4. The right donor – And, of course, without the donor in the equation, there can’t be a major gift program. And by “right” donor we mean one who wants to actually relate to you. Remember, most major donors do not want to relate personally. Jeff and I keep saying this over and over because it is such an important point to remember. Only one donor in 3 to 5 who give major gifts actually will relate to a MGO in a more personal way. So the MGO or staff person in the major gifts program must find the “right” donor to relate to. We bring this up repeatedly because every week – yes, that frequently – someone is either complaining about or getting impatient with how long it takes to qualify a full caseload of donors. It is difficult and it takes time – but the rewards are great.

Granted, there are a lot of other details that you will want to pay attention to, but don’t even get started with a new program unless you can deliver on these four.
Back to the lady at the conference. After I was done going through my four points, she said: “Well, to be honest, we don’t have our act together as a development department. In fact, there has been a lot of staff turnover. And our software system is out of date and we don’t have good donor history. Add to that the fact that our executive director is always pushing his pet projects for funding and ignoring what our very competent program people say.”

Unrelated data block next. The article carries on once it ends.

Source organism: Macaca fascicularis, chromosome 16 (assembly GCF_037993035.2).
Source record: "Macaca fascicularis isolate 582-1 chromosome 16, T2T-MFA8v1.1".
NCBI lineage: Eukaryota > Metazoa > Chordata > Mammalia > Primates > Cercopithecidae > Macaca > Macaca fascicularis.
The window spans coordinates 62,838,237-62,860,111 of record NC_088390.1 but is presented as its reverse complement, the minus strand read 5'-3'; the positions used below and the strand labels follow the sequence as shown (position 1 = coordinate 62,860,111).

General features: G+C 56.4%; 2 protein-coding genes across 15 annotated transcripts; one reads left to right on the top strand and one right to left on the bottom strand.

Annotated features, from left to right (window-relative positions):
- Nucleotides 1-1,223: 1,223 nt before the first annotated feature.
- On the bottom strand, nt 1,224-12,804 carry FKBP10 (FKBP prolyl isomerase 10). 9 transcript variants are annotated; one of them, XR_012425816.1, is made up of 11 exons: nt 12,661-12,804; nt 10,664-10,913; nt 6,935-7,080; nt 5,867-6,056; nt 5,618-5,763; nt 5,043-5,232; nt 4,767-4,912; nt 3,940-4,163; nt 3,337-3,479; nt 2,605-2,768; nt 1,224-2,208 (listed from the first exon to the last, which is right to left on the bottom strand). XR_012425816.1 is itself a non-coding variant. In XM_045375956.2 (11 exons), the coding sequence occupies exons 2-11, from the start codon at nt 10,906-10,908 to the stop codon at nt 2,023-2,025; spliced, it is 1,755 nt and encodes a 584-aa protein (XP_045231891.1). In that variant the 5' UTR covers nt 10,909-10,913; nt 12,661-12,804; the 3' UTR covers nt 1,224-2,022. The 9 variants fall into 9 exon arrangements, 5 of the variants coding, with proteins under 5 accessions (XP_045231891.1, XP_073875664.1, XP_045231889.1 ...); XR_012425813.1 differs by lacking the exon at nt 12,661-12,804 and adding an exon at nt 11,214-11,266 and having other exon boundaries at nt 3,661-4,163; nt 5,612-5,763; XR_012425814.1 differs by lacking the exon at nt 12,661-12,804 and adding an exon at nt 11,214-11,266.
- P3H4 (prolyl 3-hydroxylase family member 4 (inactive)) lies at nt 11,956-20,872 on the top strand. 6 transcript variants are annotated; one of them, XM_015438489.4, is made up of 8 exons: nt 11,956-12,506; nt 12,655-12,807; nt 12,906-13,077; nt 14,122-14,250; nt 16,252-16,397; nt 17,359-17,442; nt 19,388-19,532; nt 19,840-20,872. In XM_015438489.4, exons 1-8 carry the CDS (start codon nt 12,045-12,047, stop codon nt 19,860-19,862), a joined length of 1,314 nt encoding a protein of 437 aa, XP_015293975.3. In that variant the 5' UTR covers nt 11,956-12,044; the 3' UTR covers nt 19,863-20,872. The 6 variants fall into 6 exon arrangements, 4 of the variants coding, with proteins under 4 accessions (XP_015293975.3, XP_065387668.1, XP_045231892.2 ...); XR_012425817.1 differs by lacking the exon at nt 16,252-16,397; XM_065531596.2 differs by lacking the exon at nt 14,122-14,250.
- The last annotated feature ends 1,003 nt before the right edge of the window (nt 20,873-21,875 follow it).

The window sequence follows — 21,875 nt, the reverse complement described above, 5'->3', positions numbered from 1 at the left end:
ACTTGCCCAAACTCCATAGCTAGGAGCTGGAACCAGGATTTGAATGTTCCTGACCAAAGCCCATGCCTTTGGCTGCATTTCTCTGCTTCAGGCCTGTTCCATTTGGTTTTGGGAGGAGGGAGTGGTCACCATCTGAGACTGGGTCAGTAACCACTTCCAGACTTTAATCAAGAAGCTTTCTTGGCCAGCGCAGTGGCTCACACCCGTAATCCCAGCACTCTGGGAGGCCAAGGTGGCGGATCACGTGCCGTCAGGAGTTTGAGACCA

Well, there were two of the four “must haves” tossed completely out the window. A dysfunctional development department in disarray, and program that is mostly driven by the authority figure’s whims – not based on solid analysis of societal need and a program that addressed that need.
So I told her it would be a difficult to start a major gift program – that even if she could get by the development department that wasn’t working, she would still have the problem of trying to persuade donors to fund some programs that were more wish-based than need-based.
Now I know you might be saying that this good woman could just go ahead and find some major donors and secure funding from them. Yes she could, and she should. But that is not the same as launching a fully-functional major gift program, which is what she had asked me about.
Major gifts is one of the most under-utilized fundraising strategies in the non-profit world. Jeff and I are constantly amazed at the many organizations, large and small, that just do not have one. If you are in that situation, we encourage you to take the necessary steps to start one. Why? Because you have donors who would give more if they were cultivated and stewarded properly, and because major gifts is one of the most cost-effective fundraising strategies there is.
PS – If you’re planning to start or build a strong(er) major gift program, request our free White Paper that goes into lots of helpful detail: Starting a Successful Major Gift Program.